The competition for top talent is not letting up in the U.S. Demographic growth trends, generational shifts, lack of relevant training and cultural views on work continue to widen the talent gap. In August, the U.S. Bureau of Labor Statistics (BLS) revealed there were 10.7 million job openings and a record margin of five million between the number of available jobs and unemployed workers. This gap remains at a near multi-decade peak, and there are still nearly two job openings for every unemployed person.
Even amid historic inflation rates and market instability, results from Deloitte’s June 2022 survey of CEOs show that this labor shortage remains a top concern among business leaders. Likewise, McKinsey found that nine out of 10 executives and managers say their organizations either face skill gaps already or expect gaps to develop within the next five years. The widening talent gap provides opportunities to target emerging and untapped labor pools to make more informed real estate and location strategy decisions.
Several factors are spurring the growing divide between open positions and those who can fill them. Some of these changes have long been forecasted, such as the large generational shifts, but some sprang up due to the workplace transformations that took place with the onset of COVID-19.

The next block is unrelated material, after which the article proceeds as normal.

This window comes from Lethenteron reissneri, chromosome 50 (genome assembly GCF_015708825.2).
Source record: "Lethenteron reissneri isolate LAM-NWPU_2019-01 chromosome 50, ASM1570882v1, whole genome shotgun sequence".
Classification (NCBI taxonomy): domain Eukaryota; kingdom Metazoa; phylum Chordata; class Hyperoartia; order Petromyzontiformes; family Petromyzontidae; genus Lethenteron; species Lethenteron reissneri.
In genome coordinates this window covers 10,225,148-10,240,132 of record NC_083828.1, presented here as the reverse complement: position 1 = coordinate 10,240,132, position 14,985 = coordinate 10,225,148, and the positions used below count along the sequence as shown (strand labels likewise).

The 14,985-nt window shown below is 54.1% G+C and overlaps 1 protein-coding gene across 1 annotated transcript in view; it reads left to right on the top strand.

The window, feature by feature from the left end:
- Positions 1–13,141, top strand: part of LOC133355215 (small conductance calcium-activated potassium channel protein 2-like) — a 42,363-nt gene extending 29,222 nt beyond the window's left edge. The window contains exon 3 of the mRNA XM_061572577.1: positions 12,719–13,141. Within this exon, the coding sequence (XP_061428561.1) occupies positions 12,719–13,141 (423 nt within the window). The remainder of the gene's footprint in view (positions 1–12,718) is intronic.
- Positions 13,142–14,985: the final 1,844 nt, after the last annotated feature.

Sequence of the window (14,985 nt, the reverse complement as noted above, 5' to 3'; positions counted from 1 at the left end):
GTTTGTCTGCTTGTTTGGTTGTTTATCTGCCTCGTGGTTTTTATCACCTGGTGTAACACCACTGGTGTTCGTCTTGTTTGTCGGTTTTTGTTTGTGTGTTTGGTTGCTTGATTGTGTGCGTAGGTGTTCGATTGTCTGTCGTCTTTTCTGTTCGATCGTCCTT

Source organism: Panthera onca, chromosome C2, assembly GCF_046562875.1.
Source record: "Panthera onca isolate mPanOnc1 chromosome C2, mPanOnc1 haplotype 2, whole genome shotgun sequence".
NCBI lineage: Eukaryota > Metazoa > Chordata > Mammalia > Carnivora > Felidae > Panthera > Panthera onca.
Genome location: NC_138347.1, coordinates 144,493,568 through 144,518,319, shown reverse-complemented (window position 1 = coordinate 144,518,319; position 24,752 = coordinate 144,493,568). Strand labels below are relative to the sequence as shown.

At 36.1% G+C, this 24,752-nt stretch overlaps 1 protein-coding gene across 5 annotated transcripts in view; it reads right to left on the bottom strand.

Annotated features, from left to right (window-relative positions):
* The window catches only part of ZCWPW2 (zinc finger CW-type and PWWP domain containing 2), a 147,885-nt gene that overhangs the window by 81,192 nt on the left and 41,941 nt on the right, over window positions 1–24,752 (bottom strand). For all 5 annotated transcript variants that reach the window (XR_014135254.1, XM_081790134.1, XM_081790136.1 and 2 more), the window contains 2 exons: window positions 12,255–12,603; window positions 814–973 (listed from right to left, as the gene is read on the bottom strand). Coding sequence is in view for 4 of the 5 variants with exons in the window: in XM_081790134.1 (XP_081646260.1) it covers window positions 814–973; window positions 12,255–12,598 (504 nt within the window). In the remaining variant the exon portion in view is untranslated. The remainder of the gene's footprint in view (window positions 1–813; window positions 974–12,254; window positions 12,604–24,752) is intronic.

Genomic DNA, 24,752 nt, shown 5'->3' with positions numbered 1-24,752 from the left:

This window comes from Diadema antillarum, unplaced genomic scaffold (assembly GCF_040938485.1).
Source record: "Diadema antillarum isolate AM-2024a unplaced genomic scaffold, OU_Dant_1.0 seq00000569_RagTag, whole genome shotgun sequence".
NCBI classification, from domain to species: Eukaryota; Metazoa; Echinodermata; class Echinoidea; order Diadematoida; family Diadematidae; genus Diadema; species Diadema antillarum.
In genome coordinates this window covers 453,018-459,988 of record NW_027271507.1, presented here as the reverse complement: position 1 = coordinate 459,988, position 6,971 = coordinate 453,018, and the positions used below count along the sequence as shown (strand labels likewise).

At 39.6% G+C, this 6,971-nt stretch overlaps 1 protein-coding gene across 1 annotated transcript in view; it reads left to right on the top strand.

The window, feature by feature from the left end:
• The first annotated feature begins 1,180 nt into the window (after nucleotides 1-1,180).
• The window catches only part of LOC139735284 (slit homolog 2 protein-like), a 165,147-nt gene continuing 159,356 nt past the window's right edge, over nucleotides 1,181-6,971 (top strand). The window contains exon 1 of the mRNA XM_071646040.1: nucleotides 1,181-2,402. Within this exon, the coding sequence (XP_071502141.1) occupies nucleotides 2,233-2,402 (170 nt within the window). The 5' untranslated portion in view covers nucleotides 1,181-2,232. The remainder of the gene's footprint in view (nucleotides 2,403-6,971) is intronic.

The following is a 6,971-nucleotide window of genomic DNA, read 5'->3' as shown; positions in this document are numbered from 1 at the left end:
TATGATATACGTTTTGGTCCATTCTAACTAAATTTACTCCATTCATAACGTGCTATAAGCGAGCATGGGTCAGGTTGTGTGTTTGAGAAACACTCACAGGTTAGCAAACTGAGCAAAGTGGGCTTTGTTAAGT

According to a 2012 report from the Social Security Administration, 10,000 baby boomers reach retirement age every day, with a much smaller portion of Gen Xers in the population to replace them. The U.S. birth rate has consistently fallen in recent years, and there were 1.53 million more people born between the years 1952-1961 than 1992-2001, according to a 24/7 Wall St. review of data from the Centers for Disease Control and Prevention’s National Vital Statistics System.
In addition to shifting demographics, there is an overall decline in labor force participation. In 2021, the U.S. Department of Labor reported that more than 47 million Americans left their jobs as the marketplace experienced “The Great Resignation.”